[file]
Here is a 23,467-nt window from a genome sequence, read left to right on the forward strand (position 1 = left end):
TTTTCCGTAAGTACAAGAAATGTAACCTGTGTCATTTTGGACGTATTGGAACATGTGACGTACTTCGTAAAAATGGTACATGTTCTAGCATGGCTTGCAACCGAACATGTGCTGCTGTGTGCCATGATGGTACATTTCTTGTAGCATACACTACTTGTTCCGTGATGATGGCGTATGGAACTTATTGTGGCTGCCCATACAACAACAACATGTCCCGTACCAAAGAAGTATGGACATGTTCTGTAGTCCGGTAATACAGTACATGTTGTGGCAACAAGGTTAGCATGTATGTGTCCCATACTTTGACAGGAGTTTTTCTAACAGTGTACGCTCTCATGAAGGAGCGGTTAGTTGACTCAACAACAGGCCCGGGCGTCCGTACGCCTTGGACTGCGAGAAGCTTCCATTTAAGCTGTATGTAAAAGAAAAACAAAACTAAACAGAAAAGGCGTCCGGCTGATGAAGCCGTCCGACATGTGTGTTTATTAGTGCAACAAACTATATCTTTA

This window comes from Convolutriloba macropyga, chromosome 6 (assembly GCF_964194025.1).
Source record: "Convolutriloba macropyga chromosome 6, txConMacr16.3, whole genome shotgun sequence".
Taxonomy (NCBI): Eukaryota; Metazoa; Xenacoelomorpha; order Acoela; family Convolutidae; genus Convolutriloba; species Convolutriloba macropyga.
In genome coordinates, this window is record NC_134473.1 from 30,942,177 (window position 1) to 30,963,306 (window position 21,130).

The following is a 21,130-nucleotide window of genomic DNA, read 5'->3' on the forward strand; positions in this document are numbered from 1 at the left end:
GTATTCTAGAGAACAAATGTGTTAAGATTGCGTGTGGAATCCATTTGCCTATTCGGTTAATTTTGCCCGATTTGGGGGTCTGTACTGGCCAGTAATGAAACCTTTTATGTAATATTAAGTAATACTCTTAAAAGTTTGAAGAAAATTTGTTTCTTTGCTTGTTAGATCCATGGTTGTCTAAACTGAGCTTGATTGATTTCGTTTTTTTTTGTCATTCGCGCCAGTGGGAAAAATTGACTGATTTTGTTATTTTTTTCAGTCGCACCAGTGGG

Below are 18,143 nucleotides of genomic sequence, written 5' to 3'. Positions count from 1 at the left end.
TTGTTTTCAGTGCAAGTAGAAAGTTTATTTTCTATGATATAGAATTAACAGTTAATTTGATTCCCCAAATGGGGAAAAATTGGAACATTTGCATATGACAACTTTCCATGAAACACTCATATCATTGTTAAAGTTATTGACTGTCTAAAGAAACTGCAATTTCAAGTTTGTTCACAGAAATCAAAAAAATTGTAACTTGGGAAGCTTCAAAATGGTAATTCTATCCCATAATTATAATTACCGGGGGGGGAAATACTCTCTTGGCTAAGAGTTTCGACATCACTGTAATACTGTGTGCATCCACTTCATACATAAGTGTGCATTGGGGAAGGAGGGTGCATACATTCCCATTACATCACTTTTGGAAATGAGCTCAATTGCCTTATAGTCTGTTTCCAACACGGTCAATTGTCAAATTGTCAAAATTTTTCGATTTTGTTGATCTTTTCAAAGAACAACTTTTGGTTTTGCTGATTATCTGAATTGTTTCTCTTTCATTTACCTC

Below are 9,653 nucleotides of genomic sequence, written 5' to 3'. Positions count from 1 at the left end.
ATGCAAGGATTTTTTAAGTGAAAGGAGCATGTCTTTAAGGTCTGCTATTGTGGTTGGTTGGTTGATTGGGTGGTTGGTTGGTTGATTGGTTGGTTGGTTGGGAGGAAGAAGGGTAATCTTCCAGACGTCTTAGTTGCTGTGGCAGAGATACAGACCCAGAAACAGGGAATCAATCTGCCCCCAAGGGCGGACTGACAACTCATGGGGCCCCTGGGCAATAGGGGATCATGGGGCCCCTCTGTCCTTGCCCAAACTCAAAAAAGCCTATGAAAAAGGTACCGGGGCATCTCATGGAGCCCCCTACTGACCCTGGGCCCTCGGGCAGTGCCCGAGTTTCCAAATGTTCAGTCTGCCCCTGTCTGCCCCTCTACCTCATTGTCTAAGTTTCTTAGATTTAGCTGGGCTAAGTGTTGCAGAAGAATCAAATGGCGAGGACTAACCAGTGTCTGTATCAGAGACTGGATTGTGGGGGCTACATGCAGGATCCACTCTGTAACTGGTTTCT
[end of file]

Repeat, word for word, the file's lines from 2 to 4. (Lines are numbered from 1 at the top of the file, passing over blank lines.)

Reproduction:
TTTTCCGTAAGTACAAGAAATGTAACCTGTGTCATTTTGGACGTATTGGAACATGTGACGTACTTCGTAAAAATGGTACATGTTCTAGCATGGCTTGCAACCGAACATGTGCTGCTGTGTGCCATGATGGTACATTTCTTGTAGCATACACTACTTGTTCCGTGATGATGGCGTATGGAACTTATTGTGGCTGCCCATACAACAACAACATGTCCCGTACCAAAGAAGTATGGACATGTTCTGTAGTCCGGTAATACAGTACATGTTGTGGCAACAAGGTTAGCATGTATGTGTCCCATACTTTGACAGGAGTTTTTCTAACAGTGTACGCTCTCATGAAGGAGCGGTTAGTTGACTCAACAACAGGCCCGGGCGTCCGTACGCCTTGGACTGCGAGAAGCTTCCATTTAAGCTGTATGTAAAAGAAAAACAAAACTAAACAGAAAAGGCGTCCGGCTGATGAAGCCGTCCGACATGTGTGTTTATTAGTGCAACAAACTATATCTTTA

This window comes from Convolutriloba macropyga, chromosome 6 (assembly GCF_964194025.1).
Source record: "Convolutriloba macropyga chromosome 6, txConMacr16.3, whole genome shotgun sequence".